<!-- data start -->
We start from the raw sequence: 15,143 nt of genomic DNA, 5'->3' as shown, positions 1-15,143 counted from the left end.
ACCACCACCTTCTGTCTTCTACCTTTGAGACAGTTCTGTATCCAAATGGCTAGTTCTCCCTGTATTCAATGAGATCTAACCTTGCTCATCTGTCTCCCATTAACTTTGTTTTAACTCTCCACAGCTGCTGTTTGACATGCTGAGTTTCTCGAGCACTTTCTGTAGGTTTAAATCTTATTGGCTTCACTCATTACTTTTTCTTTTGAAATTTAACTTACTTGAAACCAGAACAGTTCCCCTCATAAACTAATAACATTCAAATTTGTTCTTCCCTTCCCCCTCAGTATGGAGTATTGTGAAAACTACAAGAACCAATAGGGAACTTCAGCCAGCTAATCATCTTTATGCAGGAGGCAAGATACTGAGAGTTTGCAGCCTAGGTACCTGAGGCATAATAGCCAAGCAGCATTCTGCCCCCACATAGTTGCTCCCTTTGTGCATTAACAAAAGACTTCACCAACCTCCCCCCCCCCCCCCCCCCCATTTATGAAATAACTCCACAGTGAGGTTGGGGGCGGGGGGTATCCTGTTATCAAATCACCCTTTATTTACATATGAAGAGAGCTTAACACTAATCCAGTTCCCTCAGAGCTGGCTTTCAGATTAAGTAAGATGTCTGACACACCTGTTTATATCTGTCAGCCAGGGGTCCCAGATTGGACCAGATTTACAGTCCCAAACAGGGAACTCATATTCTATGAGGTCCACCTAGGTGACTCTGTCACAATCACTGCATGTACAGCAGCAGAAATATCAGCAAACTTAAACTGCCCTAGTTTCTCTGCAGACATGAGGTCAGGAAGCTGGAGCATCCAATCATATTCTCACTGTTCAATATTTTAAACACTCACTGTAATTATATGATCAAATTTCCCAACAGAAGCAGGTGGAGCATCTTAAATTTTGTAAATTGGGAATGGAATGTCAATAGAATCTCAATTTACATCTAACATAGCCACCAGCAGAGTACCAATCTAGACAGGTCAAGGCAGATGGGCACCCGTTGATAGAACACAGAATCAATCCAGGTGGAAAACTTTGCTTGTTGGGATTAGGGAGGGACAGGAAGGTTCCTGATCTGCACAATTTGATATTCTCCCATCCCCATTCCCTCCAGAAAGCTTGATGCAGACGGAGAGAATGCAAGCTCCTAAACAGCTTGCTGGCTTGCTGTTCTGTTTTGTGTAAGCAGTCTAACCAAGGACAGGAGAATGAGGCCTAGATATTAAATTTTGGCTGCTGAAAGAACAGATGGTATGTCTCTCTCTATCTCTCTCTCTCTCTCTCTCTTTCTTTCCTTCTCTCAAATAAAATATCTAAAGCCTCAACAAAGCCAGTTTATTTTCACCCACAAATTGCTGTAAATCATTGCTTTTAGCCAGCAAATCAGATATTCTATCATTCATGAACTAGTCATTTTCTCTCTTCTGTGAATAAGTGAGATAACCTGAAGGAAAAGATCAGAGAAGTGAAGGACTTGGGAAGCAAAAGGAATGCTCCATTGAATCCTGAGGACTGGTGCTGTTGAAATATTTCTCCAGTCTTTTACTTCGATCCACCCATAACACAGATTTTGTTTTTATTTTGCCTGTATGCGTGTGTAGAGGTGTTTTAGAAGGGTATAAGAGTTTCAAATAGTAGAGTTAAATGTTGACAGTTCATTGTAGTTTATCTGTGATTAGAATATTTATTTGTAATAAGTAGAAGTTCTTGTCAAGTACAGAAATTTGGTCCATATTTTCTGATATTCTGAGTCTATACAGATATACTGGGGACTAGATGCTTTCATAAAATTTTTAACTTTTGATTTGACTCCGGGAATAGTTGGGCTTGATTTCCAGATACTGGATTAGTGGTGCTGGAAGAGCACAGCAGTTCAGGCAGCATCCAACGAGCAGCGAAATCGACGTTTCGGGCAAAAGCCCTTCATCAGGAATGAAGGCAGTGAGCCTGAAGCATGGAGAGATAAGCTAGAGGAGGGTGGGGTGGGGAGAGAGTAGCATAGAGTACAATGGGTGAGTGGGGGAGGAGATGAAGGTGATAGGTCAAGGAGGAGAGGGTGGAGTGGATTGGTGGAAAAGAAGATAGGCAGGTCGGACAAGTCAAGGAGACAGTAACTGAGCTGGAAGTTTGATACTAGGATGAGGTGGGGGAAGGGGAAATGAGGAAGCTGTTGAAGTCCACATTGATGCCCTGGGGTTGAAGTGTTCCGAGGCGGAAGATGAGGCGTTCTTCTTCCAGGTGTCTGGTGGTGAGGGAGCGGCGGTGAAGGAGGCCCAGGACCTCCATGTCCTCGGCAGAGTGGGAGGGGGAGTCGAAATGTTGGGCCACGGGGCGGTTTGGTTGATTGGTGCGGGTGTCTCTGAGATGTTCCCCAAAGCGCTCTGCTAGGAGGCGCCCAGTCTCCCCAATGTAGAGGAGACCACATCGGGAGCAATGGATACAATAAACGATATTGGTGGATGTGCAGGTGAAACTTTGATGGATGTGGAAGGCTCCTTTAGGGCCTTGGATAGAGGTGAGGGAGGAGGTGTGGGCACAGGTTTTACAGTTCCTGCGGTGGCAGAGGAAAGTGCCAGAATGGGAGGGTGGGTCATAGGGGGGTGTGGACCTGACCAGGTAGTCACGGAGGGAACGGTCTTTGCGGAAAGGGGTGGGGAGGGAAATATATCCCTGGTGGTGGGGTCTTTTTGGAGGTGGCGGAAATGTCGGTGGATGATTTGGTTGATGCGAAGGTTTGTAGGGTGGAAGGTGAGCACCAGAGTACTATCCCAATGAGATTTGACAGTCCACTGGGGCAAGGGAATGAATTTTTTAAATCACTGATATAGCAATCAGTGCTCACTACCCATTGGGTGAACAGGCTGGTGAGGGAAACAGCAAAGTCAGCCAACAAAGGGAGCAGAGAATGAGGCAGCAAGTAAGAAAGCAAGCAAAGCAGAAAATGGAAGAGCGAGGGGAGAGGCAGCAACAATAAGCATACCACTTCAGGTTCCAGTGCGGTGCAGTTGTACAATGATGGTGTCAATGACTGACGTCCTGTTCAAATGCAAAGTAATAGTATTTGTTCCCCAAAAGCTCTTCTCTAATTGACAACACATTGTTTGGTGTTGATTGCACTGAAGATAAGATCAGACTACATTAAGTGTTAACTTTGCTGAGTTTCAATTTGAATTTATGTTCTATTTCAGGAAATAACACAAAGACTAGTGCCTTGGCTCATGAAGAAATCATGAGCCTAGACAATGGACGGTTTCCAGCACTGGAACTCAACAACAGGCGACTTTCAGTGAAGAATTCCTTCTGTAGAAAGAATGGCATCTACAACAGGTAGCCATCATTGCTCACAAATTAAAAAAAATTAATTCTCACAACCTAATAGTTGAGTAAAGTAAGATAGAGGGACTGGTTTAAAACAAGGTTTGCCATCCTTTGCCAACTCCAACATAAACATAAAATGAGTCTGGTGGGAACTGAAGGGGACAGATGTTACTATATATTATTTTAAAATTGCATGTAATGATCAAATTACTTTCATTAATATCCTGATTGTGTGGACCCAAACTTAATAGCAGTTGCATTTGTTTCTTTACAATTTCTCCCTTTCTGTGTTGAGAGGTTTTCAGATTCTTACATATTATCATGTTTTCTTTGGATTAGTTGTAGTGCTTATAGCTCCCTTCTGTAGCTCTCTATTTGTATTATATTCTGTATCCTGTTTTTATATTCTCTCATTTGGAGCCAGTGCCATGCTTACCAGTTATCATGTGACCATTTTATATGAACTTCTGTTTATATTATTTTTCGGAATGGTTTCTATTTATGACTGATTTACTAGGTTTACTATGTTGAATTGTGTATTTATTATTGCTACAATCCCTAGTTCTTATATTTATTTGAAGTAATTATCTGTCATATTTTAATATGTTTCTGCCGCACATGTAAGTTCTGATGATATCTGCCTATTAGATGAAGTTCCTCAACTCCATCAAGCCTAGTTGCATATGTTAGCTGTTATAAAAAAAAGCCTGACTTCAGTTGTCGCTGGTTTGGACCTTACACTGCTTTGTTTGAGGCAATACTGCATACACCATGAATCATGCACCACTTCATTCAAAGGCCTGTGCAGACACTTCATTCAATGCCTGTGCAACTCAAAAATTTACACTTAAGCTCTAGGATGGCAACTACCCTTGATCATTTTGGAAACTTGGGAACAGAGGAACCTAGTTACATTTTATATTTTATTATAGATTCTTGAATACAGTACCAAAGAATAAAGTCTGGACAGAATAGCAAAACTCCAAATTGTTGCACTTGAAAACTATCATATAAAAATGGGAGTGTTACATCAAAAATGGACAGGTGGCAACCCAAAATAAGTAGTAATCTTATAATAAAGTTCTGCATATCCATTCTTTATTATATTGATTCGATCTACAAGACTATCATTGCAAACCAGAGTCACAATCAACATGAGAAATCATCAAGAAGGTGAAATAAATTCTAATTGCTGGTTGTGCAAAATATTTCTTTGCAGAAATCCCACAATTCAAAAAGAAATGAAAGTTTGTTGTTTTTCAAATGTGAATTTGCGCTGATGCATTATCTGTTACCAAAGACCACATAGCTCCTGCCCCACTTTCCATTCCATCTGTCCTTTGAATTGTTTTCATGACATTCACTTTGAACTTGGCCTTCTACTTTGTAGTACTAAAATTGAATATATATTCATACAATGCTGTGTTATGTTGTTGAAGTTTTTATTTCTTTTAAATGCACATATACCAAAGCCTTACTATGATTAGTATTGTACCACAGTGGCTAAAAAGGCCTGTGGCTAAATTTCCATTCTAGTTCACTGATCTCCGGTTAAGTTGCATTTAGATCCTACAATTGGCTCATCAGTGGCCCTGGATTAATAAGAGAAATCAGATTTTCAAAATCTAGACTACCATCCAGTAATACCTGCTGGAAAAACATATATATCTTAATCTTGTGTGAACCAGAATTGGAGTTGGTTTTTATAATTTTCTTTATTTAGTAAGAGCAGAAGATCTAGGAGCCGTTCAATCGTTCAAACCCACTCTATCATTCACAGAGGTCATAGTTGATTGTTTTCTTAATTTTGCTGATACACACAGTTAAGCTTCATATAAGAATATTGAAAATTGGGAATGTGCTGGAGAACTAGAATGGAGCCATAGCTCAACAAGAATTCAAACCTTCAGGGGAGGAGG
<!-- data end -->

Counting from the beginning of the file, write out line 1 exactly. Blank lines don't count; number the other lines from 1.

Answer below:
We start from the raw sequence: 15,143 nt of genomic DNA, 5'->3' as shown, positions 1-15,143 counted from the left end.